Hi there AppWorks fans,
Welcome to a new installment of AppWorks tips.
I placed the “Java Message Service”-topic on my backlog a long time ago, but as my customer asks for it and we’re all very, very curious on the value it can bring to our beloved platform…It’s time…
This is the moment, this is the day
Continue your listening here
Let get right into it…
My first journey on Apache ActiveMQ starts here.
Apache ActiveMQ - Flexible & Powerful Open-Source Multi-Protocol Messaging
Apache ActiveMQ® is the most popular open source, multi-protocol, Java-based
message broker. It supports industry standard protocols, so users get the
benefits of client choices across a broad range of languages and platforms.
Integrate your multi-platform applications using the ubiquitous AMQP protocol.
Exchange messages between your web applications using STOMP over websockets.
Manage your IoT devices using MQTT. Support your existing JMS infrastructure
and beyond. ActiveMQ offers the power and flexibility to support any messaging
I install ActiveMQ next to my current AppWorks (incl. OTDS) installation on the same ‘Oracle Virtual Box’ VM. My OS is RHEL developer edition.
Boot up the AppWorks machine, login to your VM via MobaXterm (I have an account with name
sysadmin) and have a double-check on your Java version (
java -version); I run currently:
openjdk version "17.0.6" 2023-01-17 LTS.
The next step is to follow some bash commands to install Apache ActiveMQ; I run version
That last command brings you into the root location to start and stop ActiveMQ:
- Start with direct console output:
- Start as background process:
- Stop ActiveMQ:
- Do a restart:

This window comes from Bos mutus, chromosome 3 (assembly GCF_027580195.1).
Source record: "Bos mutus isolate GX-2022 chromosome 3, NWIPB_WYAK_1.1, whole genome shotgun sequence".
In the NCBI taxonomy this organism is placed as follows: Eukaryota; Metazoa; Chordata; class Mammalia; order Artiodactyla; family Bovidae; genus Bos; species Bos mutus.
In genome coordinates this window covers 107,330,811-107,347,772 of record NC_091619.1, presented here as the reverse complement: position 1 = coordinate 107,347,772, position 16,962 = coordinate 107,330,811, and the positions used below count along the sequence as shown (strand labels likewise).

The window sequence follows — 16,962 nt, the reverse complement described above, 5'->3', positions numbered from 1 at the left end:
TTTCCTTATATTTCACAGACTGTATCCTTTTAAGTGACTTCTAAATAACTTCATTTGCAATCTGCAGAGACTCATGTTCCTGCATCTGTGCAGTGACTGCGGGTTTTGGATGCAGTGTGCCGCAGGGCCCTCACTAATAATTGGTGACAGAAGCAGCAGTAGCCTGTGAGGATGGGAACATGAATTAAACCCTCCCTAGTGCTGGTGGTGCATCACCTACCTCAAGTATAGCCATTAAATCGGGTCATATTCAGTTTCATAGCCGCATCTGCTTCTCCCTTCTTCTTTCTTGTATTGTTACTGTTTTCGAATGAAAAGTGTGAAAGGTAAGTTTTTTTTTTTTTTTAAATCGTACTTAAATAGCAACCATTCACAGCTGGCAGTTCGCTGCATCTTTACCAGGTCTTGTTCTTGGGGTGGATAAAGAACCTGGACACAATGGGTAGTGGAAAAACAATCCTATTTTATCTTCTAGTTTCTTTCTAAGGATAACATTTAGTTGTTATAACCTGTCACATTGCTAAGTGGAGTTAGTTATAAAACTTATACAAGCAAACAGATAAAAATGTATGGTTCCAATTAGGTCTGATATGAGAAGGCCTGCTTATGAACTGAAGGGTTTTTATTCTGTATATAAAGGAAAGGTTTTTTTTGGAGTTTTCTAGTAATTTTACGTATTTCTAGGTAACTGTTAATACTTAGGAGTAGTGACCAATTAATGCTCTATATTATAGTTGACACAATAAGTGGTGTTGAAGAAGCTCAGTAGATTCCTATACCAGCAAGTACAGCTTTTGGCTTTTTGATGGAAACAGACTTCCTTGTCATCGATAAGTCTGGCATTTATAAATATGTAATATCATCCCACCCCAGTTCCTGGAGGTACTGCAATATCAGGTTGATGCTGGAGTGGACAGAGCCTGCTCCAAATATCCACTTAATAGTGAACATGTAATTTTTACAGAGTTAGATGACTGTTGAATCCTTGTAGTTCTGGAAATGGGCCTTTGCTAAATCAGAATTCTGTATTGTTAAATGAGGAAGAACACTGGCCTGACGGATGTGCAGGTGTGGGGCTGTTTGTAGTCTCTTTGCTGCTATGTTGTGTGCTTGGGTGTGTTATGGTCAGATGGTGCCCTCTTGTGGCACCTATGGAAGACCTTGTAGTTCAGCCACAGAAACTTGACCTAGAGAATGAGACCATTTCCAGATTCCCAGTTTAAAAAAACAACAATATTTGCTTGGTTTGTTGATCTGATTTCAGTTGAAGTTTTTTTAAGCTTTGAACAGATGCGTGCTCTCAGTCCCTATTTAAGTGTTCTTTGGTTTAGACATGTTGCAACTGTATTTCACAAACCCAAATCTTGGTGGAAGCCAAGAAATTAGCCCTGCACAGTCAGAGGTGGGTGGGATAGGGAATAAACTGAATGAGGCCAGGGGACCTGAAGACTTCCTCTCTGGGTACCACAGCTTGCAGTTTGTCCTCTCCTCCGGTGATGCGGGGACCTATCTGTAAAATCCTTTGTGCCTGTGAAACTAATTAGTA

Find more information on these and other parameters here
Before I start my ActiveMQ instance (as background process), I will make one extra change in the configuration where we can replace the ‘host’ value to
0.0.0.0; Why? Otherwise, the webconsole is not accessible from your local laptop and listens only on “localhost” (which is my minimal installed RHEL console):
You can exit the VIM-editor with
Hmmmm, I also experienced a change in another file as well; Why? To avoid a ReST call exception (again from my “local” laptop to my “remote” VM) with error
Origin null is not allowed to call this agent:
Now, start ActiveMQ with
./activemq start…Your laptop will do some fan-spinning-activity where we can do a double-check on these commands:
netstat -tulpn | grep 61616
The ‘netstat’ commands should return both one result on IP
0.0.0.0; Port ‘8161’ is the admin webconsole; Port ‘61616’ is ActiveMQ itself! The last command is your eye on the monitoring part of ActiveMQ!
Now what to do? Well, let’s open URL http://192.168.56.107:8161/admin where you get prompted for these credentials:
- Username: admin
- Password: admin
Just for you to know; The ReST part (where we remove the ‘strict-checking’) of ActiveMQ is accessible via: http://192.168.56.107:8161/api/jolokia/list
Back to the admin webconsole…
Now just follow these first grinding steps to test functionality:
- Navigate to “Queues”
- Add a queue name
myqueueand hit the ‘Create’ button
- In the ‘Operation’ column for this new queue, hit the ‘Send To’ link to scratch a new JMS message…I only change the message body and hit ‘Send’
We have now one “pending” message on our queue, but we don’t have any consumers picking it up…And…That’s exactly where our follow-up post (next week), will continue!
One final question…What exactly is the difference between “Queues” and “Topics”? Read all about this one here; I’m already familiar with “Topics” from my interests of MQTT over Raspberry Pi…I whole new world to explore for IoT, home-automation, and ali-micro-electronics! Only, not for this blog-site! 😁
A fairly easily “DONE” which I didn’t expect; The only hard part was finding out the configurations for the ‘host’- and ‘strict-checking’-part. Well, it can’t always be difficult; What I always say: “If I can do it, you can do it too!”. Have a good weekend…Next week we’ll dive into the “OpenText JMS Connector” part!